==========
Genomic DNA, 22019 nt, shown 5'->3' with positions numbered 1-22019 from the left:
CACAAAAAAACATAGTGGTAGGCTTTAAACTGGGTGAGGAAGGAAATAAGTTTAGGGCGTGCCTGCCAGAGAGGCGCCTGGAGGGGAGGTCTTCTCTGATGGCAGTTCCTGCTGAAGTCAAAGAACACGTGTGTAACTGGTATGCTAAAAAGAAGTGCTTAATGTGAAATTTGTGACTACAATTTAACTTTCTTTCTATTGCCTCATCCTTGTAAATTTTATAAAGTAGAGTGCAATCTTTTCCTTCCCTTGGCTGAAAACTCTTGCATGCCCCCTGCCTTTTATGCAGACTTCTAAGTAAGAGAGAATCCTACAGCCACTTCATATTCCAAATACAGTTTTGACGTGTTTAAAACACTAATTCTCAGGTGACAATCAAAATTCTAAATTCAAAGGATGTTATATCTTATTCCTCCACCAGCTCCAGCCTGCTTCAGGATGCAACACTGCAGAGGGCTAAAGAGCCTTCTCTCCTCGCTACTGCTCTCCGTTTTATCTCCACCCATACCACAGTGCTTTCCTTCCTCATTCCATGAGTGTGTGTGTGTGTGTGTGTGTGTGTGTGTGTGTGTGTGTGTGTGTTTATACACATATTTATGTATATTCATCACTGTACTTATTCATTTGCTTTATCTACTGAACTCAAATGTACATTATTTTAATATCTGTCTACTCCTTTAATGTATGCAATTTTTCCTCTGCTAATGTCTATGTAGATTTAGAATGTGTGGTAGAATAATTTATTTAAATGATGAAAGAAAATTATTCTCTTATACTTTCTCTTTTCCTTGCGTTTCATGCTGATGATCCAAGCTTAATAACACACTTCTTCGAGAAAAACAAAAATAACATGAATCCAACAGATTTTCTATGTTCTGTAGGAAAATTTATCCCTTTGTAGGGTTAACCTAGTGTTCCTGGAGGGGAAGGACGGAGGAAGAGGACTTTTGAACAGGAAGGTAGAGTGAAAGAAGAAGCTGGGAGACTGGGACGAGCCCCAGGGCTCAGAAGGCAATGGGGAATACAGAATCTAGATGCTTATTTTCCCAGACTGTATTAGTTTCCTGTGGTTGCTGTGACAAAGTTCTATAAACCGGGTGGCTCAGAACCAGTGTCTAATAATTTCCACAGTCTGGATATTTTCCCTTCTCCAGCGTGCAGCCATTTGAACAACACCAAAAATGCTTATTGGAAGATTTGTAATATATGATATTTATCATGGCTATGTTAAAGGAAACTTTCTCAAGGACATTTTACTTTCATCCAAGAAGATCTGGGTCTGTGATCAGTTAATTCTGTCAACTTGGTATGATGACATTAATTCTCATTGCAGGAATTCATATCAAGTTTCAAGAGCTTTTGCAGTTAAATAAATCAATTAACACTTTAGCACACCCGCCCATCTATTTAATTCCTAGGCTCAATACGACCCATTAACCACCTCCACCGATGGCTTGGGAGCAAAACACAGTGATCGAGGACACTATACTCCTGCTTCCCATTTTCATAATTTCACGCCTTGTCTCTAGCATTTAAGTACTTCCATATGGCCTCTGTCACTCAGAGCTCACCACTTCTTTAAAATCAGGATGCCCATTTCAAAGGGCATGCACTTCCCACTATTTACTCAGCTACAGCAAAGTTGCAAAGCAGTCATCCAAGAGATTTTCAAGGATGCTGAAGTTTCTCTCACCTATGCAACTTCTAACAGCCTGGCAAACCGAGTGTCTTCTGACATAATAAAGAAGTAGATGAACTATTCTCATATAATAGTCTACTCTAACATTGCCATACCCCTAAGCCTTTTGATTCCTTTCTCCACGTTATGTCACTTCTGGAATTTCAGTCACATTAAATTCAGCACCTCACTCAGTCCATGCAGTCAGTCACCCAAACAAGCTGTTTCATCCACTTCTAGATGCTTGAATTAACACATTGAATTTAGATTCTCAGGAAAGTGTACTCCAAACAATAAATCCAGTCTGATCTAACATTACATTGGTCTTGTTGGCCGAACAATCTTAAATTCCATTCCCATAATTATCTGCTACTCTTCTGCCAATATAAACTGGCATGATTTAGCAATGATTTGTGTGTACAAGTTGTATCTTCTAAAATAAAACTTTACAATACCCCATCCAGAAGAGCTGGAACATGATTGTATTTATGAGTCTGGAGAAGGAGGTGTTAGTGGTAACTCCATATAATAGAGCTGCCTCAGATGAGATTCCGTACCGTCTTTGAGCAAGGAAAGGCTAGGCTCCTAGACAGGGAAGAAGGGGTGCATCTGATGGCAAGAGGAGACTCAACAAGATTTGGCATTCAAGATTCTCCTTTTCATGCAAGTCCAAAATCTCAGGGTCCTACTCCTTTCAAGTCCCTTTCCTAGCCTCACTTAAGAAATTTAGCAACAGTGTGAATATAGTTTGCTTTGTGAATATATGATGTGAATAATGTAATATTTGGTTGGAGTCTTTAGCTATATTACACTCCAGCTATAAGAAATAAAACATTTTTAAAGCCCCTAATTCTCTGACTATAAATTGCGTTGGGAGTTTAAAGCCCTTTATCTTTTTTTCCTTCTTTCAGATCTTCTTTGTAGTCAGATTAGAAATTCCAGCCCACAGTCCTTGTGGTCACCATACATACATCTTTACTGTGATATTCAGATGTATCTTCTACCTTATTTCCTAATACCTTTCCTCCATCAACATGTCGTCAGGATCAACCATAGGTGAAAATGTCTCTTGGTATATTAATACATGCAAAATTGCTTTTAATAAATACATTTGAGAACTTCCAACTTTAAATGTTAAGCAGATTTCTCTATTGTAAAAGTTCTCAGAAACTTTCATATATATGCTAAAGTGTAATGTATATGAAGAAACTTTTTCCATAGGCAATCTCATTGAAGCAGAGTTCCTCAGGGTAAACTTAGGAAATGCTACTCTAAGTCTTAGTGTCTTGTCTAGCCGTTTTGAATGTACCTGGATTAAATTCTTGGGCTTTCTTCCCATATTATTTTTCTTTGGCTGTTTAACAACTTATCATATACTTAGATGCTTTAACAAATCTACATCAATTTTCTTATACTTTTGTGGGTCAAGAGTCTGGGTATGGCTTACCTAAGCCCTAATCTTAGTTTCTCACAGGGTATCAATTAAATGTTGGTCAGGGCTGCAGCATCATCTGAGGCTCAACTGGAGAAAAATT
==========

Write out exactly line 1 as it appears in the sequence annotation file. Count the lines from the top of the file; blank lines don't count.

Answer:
Genomic DNA, 22019 nt, shown 5'->3' with positions numbered 1-22019 from the left: